Insurers in Africa must design and produce for the market innovative and affordable premium products to ensure a large section of the population is catered for.
This, Prime Minister Anastase Murekezi says, will help increase insurance uptake, hence have a positive impact on the economies through mitigating any risks.
The premier was speaking during the 40th anniversary symposium of Africa Reinsurance Cooperation (Africa Re) and general assembly meeting that convened in Kigali, yesterday.
Finance minister Claver Gatete (L) Prime Minister Anastase Murekezi (C) and Hassan Boubrik, the Board Chairman Africa Re during the meeting in Kigali.
The meeting brought together more than 300 insurers, sector regulators, policy-makers and experts.
Africa Re is a premier regional reinsurance institution dedicated to Africans with a mission to foster development of the insurance and re-insurance industry on the continent, promote the growth of national, regional, and sub-regional underwriting and retention capacities.
Hassan Boubrik, the Board Chairman Africa Re
In Rwanda, Africa Re has provided insurance companies with additional underwriting capacities both for treaty business as well as facultative business, according to Finance and Economic Planning minister Claver Gatete.
Gatete stressed the need for insurance firms to go beyond borders and facilitate regional and global trade.
“Despite the challenges, players should bring to the market more products to cater for the growing demand of insurance in the country and the continent at large,” he said.
In Rwanda, insurance uptake is still low, at less than 2 per cent, according to central bank statistics.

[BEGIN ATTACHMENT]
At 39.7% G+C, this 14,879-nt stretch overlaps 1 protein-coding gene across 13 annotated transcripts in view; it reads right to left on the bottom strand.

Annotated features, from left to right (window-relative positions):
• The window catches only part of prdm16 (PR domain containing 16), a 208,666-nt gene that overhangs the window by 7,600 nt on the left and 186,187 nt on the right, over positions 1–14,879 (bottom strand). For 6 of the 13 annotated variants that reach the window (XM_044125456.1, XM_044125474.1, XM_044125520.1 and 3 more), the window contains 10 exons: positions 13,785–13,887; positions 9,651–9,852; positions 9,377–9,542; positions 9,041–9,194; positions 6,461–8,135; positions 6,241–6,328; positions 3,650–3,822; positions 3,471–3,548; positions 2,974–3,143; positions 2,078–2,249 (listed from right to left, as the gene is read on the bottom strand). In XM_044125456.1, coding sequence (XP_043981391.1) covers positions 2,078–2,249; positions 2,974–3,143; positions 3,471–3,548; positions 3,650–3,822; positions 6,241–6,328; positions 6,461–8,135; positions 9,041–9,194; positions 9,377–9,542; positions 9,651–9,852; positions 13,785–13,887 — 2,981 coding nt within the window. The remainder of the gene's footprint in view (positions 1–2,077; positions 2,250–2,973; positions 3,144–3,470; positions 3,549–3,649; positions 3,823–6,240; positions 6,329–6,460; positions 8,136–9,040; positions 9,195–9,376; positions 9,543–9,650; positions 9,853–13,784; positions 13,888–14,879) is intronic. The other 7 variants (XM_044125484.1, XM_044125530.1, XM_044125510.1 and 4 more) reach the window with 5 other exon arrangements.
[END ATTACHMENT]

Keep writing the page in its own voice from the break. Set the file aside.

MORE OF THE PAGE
Currently, the country has eight non-life insurers, four life insurers, two public medical insurers, 15 insurance brokers, 365 insurance agents, 12 loss adjusters, one public pension scheme (Rwanda Social Security Board) and 57 private pension schemes.
Central bank statistics indicate that the local insurance sector continues to register considerable growth in terms of total assets and capitalisation.
The industry’s total assets increased by 12 per cent to Rwf306 billion in 2015, from Rwf272 billion in 2014.
To boost performance, Hassan Boubrik, the board chair of Africa Re, said the corporation will continue to provide insurers with expertise and resource to ensure they increase penetration on the continent.
Penetrating informal sector
Jean Pierre Majoro, the executive secretary of the Association of Insurance Companies in Rwanda, argued that the sector can only improve if players invest in skills and innovation.
He told The New Times that increasing uptake will require players to venture into micro insurance by targeting small and medium entrepreneurs.
“Penetration in the informal sector of the economy is still low because sector players have not been innovative enough to design products that suit this sector,” Mujoro said.
He urged industry players to develop products that target small-and-medium entrepreneurs (SMEs) to enhance uptake rates and profits, and hence make the sector more competitive. He said some areas and economic activities are not covered, noting that this has affected penetration levels.
He said although many insurers consider the informal sector to be risky, it presents them huge growth opportunities, which could improve insurance uptake in the long-run.
Majoro also said there is need to establish an insurers’ training institution to help boost skills and capacity of industry players.